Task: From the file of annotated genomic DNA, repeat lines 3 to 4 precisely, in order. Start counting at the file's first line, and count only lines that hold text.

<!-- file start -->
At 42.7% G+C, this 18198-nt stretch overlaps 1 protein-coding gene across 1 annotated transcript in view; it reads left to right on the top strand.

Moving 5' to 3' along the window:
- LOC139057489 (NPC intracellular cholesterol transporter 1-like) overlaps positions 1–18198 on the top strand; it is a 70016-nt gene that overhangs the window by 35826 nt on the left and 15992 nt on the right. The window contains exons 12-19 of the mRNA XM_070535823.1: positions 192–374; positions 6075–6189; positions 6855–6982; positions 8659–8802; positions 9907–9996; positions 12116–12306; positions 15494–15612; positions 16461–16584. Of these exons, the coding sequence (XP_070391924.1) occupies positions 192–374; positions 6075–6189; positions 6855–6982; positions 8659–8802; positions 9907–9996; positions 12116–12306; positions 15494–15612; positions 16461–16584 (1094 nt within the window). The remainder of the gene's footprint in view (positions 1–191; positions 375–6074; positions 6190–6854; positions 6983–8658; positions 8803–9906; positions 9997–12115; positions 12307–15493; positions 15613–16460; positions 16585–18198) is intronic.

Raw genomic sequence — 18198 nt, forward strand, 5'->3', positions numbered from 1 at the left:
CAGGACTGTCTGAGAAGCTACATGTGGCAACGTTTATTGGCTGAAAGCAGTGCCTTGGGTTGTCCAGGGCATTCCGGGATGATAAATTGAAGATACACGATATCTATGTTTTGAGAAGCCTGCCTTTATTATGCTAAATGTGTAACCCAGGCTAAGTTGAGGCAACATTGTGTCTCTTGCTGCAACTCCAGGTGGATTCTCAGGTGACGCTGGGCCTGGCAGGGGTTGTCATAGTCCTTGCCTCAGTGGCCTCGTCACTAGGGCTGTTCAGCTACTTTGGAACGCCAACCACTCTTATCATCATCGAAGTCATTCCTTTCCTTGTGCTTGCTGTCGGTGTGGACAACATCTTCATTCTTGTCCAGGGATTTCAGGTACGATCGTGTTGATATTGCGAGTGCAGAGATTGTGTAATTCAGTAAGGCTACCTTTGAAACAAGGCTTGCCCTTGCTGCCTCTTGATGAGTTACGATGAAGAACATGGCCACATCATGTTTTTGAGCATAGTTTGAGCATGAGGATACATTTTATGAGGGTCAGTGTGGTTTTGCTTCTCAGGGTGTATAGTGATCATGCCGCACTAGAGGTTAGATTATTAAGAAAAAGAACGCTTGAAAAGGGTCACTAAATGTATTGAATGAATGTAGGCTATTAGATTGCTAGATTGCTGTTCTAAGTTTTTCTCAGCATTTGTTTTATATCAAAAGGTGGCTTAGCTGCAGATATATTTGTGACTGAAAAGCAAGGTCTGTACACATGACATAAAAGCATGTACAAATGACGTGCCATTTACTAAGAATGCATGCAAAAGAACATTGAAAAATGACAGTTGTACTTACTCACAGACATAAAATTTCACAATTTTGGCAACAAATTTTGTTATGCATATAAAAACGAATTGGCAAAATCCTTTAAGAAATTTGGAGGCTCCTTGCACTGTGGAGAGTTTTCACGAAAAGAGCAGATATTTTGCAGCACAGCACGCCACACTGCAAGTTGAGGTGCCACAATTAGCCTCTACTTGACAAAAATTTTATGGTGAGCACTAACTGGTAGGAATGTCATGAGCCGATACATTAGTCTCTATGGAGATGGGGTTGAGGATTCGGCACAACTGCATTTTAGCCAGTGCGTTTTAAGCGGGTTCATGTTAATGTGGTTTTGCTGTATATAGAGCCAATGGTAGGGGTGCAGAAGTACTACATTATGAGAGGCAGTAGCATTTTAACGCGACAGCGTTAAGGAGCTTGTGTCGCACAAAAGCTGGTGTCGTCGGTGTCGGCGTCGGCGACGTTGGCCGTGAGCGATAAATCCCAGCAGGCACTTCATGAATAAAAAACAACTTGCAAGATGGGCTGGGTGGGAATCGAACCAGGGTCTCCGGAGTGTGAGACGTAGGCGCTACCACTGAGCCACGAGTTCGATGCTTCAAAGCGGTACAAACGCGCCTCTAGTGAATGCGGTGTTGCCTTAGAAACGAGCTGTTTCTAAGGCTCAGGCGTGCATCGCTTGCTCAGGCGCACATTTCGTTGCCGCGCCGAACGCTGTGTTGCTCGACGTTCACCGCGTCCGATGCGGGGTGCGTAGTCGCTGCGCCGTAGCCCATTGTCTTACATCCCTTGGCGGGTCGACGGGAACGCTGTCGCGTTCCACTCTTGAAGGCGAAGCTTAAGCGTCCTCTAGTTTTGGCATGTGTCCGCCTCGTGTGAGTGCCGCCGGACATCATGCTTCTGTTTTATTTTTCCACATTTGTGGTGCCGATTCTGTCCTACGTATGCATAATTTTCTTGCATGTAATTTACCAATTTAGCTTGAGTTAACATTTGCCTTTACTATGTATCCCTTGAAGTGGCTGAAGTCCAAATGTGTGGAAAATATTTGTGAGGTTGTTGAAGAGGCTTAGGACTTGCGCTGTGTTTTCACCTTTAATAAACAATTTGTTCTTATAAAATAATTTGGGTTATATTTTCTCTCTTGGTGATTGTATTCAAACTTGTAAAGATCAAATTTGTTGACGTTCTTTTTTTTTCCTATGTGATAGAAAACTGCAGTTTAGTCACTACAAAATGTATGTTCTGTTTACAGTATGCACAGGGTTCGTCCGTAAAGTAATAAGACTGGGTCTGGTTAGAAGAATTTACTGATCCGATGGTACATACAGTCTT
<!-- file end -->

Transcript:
- LOC139057489 (NPC intracellular cholesterol transporter 1-like) overlaps positions 1–18198 on the top strand; it is a 70016-nt gene that overhangs the window by 35826 nt on the left and 15992 nt on the right. The window contains exons 12-19 of the mRNA XM_070535823.1: positions 192–374; positions 6075–6189; positions 6855–6982; positions 8659–8802; positions 9907–9996; positions 12116–12306; positions 15494–15612; positions 16461–16584. Of these exons, the coding sequence (XP_070391924.1) occupies positions 192–374; positions 6075–6189; positions 6855–6982; positions 8659–8802; positions 9907–9996; positions 12116–12306; positions 15494–15612; positions 16461–16584 (1094 nt within the window). The remainder of the gene's footprint in view (positions 1–191; positions 375–6074; positions 6190–6854; positions 6983–8658; positions 8803–9906; positions 9997–12115; positions 12307–15493; positions 15613–16460; positions 16585–18198) is intronic.

Raw genomic sequence — 18198 nt, forward strand, 5'->3', positions numbered from 1 at the left: